edited Nov 21, 2023No, that is just a coincidence by definition.

When I say "explain", I mean explain through a mathematical model, like a linear regression. In a simple linear regression there is just one explanatory variable, in this case "vaccinations alone".

How well vaccinations alone can explain the trend change can be measured, e.g. with R-Squared. The explanatory power of the model is less than 1%.

So no, vaccinations alone do not explain this situation, mathematically speaking.

An article a day keeps the doctor away.

edited Nov 21, 2023You got it! :D

Nice work Fabian. The graphical evidence is compelling but it could be a causal vax signal gets lost when aggregating by state and year. I think it is worth staying at the county level by month and regressing on known large effects like median household income, population, and month of year and also include lags of vax update.

edited Nov 22, 2023Thank you, Russ.

Don't you think infant mortality data are too sparse to get meaningful results from monthly county-level data?

What I am doing right now is trying to understand what diagnostic keys saw upticks in 2022 on national level (annual). So I've done the exact opposite to what you suggested and zoomed out for now. (Some absolutely shocking crystal-clear signals there, which I will present in Part 2, hopefully today).

Then maybe when I have a better understanding of the shape of mortality I'd like to understand what impact vaccinations had.

The problem with county-level data are the horrible population estimates. This is not an issue when we have older reference data to use as the denominator (e.g. for deaths), but when it comes to vaccination rates/coverage, I have to use population as the denominator.

Alas both accuracy of population estimates and variance in vaccination coverage are quite low. I've been wondering how I could take this into account.

As usual, it's good to try many different analyses to gain the best possible handle on what is happening in the data at various resolutions. Simpson's paradox cases become more of a danger at higher levels of aggregation.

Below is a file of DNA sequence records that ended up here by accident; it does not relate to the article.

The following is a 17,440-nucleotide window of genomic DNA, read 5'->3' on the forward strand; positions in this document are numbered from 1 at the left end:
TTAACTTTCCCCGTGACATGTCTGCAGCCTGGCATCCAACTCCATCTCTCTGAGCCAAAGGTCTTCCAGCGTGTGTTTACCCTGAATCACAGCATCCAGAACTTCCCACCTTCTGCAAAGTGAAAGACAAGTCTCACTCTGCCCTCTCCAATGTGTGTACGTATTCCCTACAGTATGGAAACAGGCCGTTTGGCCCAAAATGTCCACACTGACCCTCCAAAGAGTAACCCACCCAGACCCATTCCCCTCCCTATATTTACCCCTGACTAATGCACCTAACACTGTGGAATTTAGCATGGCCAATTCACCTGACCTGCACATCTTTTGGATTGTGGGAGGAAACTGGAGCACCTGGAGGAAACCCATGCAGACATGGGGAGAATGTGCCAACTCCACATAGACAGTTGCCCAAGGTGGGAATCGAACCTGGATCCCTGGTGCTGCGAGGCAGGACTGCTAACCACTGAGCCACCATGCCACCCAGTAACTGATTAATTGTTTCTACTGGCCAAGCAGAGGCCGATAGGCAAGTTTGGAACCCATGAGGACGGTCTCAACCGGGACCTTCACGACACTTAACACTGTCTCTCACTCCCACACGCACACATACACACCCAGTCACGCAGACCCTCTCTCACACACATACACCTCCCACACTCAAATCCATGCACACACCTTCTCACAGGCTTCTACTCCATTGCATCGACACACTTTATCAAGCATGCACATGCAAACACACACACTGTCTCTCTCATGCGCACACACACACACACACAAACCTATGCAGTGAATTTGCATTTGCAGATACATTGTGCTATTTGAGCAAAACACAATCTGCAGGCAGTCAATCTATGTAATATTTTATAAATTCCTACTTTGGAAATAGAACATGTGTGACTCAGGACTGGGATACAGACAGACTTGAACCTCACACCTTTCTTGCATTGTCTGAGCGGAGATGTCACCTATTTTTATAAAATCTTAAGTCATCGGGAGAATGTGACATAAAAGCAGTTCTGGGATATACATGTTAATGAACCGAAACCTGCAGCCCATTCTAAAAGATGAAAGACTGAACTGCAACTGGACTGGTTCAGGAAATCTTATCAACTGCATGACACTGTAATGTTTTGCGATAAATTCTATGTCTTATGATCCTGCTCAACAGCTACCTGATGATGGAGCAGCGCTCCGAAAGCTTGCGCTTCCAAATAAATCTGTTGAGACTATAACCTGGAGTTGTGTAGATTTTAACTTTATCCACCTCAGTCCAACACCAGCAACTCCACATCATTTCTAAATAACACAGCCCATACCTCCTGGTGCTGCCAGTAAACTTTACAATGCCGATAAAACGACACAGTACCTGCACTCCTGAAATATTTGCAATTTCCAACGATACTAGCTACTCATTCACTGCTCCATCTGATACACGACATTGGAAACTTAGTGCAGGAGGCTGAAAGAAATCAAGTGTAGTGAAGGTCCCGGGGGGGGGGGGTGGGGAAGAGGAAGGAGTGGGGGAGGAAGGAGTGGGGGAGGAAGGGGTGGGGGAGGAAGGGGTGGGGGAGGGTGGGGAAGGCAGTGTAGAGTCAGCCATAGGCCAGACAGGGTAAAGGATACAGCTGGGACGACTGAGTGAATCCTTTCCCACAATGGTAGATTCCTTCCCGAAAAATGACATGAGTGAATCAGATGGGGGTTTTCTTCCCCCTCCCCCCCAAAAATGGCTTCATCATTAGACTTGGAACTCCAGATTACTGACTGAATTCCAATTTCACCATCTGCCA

There are techniques like zero-inflated Poisson (ZIP) regression that can handle data with a lot of zeros.

Although US citizens do like to move somewhat frequently, my sense is population estimates and other important measures like average socioeconomic status for each county should be somewhat stable and obtainable.

Accurate estimates of vax uptake is another matter and getting those at a county level might be quite difficult. Using state-level numbers for them could be the best we can do and at least a reasonable approximation.

Thank you, I will look into ZIP!

These signals are absolutely shocking. I'll send you an email with a few examples, so you get an idea.

County-level population estimates are off by up to 100%/50%. Apache county is a good example for this, but there's an array of counties that are similarly off.

I've plotted county-level vaccination coverage and cumulative cases per capita as a sorted bar chart which makes this very clear.

Using these estimates introduces major bias into all correlations, unless there's large variance in the numerator (which there isn't in vaccination data).

I found the best way to deal with this was just to remove all counties that have exceptionally high or low cumulative cases/doses per capita, but maybe there's a better way.

> downloaded a bunch of data

Source link?

edited Nov 22, 2023CDC Wonder. I just combine requests. For infant mortality I just picked age groups <1, <1 - 100, 1 - 100, and combined the results to get as much monthly data stratified by ICD-10 subchapter (MCOD) as I can.

Getting weekly U07.1 time series stratified by vaccination age required making around 300 requests.

CDC Wonder is just an amazing resource if you are willing to go through this trouble.

Have you seen the articles from the now ex medical coder? Will need to find you link if you are not aware.

Which one?

Zowe substack. She writes about how codes were changed or bunched under the new Covid one. Also mentioned was how new codes relating to the covid trials had no codes already set up as was norm with trials. Then Zowe writes WHO did set up code forAE but this was not communicated to coders. Only 18 records had this code. All to make it very difficult for guys like you to pull data out to easily analyse.

deletedNov 21, 2023Comment deletededited Nov 21, 2023Yes will do. It's possible I overlooked it. Will check when I'm home.